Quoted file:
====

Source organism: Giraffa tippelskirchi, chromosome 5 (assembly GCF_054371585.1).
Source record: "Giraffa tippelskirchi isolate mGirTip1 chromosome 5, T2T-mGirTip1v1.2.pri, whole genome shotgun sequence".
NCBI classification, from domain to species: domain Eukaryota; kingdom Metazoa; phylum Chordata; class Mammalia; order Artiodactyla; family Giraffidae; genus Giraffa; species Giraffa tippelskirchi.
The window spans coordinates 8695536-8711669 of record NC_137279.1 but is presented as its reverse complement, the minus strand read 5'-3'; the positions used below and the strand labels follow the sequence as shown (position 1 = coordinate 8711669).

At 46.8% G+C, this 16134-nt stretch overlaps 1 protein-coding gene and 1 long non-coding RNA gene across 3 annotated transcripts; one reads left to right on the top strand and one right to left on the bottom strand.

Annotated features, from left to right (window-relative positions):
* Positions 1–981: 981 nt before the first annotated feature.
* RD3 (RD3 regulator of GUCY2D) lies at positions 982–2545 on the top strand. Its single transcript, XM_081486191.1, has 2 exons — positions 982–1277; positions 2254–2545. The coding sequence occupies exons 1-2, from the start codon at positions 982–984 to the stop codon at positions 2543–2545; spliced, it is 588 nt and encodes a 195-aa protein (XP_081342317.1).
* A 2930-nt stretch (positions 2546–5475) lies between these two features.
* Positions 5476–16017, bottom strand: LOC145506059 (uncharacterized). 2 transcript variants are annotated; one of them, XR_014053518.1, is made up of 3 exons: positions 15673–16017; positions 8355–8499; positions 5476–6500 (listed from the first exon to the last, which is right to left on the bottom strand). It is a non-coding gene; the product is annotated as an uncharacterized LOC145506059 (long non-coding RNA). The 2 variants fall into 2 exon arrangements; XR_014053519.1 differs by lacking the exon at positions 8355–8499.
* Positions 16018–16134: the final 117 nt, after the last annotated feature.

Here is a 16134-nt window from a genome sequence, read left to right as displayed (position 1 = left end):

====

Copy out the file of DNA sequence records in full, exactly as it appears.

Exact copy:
Source organism: Giraffa tippelskirchi, chromosome 5 (assembly GCF_054371585.1).
Source record: "Giraffa tippelskirchi isolate mGirTip1 chromosome 5, T2T-mGirTip1v1.2.pri, whole genome shotgun sequence".
NCBI classification, from domain to species: domain Eukaryota; kingdom Metazoa; phylum Chordata; class Mammalia; order Artiodactyla; family Giraffidae; genus Giraffa; species Giraffa tippelskirchi.
The window spans coordinates 8695536-8711669 of record NC_137279.1 but is presented as its reverse complement, the minus strand read 5'-3'; the positions used below and the strand labels follow the sequence as shown (position 1 = coordinate 8711669).

At 46.8% G+C, this 16134-nt stretch overlaps 1 protein-coding gene and 1 long non-coding RNA gene across 3 annotated transcripts; one reads left to right on the top strand and one right to left on the bottom strand.

Annotated features, from left to right (window-relative positions):
* Positions 1–981: 981 nt before the first annotated feature.
* RD3 (RD3 regulator of GUCY2D) lies at positions 982–2545 on the top strand. Its single transcript, XM_081486191.1, has 2 exons — positions 982–1277; positions 2254–2545. The coding sequence occupies exons 1-2, from the start codon at positions 982–984 to the stop codon at positions 2543–2545; spliced, it is 588 nt and encodes a 195-aa protein (XP_081342317.1).
* A 2930-nt stretch (positions 2546–5475) lies between these two features.
* Positions 5476–16017, bottom strand: LOC145506059 (uncharacterized). 2 transcript variants are annotated; one of them, XR_014053518.1, is made up of 3 exons: positions 15673–16017; positions 8355–8499; positions 5476–6500 (listed from the first exon to the last, which is right to left on the bottom strand). It is a non-coding gene; the product is annotated as an uncharacterized LOC145506059 (long non-coding RNA). The 2 variants fall into 2 exon arrangements; XR_014053519.1 differs by lacking the exon at positions 8355–8499.
* Positions 16018–16134: the final 117 nt, after the last annotated feature.

Here is a 16134-nt window from a genome sequence, read left to right as displayed (position 1 = left end):